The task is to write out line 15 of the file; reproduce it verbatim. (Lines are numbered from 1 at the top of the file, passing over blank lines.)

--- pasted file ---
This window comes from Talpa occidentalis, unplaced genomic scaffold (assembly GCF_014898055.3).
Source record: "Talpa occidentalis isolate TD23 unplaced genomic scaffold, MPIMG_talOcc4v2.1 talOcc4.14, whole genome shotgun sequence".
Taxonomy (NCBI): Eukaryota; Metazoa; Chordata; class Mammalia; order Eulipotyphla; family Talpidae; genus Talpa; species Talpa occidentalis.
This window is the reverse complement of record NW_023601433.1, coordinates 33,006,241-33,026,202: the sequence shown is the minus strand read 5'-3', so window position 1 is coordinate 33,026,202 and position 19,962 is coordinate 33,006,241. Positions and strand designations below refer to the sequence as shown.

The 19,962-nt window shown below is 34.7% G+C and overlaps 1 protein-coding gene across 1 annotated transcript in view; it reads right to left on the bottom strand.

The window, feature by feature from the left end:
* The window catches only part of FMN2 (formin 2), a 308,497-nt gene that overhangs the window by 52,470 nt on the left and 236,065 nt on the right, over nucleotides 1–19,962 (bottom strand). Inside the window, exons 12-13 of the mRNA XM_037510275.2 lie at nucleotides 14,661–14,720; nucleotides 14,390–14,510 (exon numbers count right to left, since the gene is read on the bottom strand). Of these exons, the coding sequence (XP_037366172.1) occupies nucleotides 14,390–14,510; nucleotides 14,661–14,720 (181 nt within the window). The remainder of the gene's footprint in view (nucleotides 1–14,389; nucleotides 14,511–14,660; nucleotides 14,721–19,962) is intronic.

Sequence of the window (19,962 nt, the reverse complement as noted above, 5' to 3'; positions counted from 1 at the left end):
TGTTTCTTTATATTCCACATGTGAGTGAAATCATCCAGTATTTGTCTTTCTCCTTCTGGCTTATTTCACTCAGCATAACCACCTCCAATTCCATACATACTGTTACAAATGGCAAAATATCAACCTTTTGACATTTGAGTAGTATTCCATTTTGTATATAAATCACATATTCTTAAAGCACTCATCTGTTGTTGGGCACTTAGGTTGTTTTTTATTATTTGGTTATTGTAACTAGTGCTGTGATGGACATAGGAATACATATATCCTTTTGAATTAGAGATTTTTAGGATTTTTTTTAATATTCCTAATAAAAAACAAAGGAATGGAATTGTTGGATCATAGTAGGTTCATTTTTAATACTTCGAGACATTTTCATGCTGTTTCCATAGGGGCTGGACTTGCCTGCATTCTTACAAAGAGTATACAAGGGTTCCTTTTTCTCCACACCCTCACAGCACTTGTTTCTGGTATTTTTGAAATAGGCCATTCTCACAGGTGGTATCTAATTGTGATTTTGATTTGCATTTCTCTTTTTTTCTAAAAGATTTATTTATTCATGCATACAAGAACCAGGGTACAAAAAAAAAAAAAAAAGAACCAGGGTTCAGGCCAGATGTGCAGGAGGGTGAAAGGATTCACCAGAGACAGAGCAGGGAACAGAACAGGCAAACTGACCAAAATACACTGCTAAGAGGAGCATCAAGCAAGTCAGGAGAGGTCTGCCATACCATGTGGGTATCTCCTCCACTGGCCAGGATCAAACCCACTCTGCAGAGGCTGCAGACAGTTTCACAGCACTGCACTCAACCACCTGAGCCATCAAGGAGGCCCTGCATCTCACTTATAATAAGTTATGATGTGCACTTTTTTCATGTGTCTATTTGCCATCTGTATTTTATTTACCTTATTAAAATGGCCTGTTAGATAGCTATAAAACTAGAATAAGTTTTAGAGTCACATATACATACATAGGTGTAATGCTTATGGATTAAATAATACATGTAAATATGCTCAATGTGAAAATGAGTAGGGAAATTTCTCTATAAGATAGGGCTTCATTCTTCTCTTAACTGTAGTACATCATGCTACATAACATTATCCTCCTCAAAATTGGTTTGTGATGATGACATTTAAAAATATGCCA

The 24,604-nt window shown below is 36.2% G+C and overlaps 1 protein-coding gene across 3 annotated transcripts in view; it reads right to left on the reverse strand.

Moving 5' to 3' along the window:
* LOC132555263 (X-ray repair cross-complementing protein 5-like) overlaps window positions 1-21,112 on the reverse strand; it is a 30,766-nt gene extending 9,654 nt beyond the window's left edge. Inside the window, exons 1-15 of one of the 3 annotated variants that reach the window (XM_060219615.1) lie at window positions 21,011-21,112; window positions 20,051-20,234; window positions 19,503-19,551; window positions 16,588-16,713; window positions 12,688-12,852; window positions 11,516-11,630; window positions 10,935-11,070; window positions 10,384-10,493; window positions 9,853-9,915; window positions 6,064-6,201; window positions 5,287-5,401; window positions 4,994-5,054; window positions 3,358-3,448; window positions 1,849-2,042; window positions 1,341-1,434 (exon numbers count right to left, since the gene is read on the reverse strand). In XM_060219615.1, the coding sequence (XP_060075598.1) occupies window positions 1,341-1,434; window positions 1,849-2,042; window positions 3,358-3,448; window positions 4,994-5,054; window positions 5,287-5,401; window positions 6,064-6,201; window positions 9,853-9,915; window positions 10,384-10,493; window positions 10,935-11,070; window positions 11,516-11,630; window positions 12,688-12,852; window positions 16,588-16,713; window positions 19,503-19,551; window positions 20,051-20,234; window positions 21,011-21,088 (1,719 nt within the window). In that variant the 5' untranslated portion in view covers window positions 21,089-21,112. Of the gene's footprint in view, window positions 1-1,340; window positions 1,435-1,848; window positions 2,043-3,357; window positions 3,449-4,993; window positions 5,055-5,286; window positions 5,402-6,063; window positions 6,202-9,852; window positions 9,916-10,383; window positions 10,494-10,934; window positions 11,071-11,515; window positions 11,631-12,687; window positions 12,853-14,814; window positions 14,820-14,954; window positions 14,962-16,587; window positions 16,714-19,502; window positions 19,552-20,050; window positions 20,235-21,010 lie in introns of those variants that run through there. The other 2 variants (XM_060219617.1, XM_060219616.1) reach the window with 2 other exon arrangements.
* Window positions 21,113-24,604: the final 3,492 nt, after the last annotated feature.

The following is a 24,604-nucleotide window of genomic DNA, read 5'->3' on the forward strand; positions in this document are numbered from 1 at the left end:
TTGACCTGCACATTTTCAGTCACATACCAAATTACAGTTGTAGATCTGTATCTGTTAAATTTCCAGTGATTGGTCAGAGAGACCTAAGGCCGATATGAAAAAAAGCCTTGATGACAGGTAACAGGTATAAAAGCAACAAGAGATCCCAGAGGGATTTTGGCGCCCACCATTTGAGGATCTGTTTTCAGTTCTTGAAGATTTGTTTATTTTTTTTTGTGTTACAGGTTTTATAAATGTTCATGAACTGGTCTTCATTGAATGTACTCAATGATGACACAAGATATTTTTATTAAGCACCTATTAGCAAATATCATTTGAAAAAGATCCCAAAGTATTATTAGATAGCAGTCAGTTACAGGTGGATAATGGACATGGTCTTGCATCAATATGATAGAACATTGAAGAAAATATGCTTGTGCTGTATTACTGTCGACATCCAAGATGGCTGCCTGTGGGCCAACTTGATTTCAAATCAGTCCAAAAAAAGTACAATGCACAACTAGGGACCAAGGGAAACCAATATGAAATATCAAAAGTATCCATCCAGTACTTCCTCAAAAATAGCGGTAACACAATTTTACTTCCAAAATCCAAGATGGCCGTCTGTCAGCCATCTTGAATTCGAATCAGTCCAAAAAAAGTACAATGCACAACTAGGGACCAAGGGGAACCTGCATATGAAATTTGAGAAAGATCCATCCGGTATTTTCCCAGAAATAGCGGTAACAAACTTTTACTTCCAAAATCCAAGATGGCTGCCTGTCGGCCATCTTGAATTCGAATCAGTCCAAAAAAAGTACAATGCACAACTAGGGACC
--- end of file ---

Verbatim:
TTGACCTGCACATTTTCAGTCACATACCAAATTACAGTTGTAGATCTGTATCTGTTAAATTTCCAGTGATTGGTCAGAGAGACCTAAGGCCGATATGAAAAAAAGCCTTGATGACAGGTAACAGGTATAAAAGCAACAAGAGATCCCAGAGGGATTTTGGCGCCCACCATTTGAGGATCTGTTTTCAGTTCTTGAAGATTTGTTTATTTTTTTTTGTGTTACAGGTTTTATAAATGTTCATGAACTGGTCTTCATTGAATGTACTCAATGATGACACAAGATATTTTTATTAAGCACCTATTAGCAAATATCATTTGAAAAAGATCCCAAAGTATTATTAGATAGCAGTCAGTTACAGGTGGATAATGGACATGGTCTTGCATCAATATGATAGAACATTGAAGAAAATATGCTTGTGCTGTATTACTGTCGACATCCAAGATGGCTGCCTGTGGGCCAACTTGATTTCAAATCAGTCCAAAAAAAGTACAATGCACAACTAGGGACCAAGGGAAACCAATATGAAATATCAAAAGTATCCATCCAGTACTTCCTCAAAAATAGCGGTAACACAATTTTACTTCCAAAATCCAAGATGGCCGTCTGTCAGCCATCTTGAATTCGAATCAGTCCAAAAAAAGTACAATGCACAACTAGGGACCAAGGGGAACCTGCATATGAAATTTGAGAAAGATCCATCCGGTATTTTCCCAGAAATAGCGGTAACAAACTTTTACTTCCAAAATCCAAGATGGCTGCCTGTCGGCCATCTTGAATTCGAATCAGTCCAAAAAAAGTACAATGCACAACTAGGGACC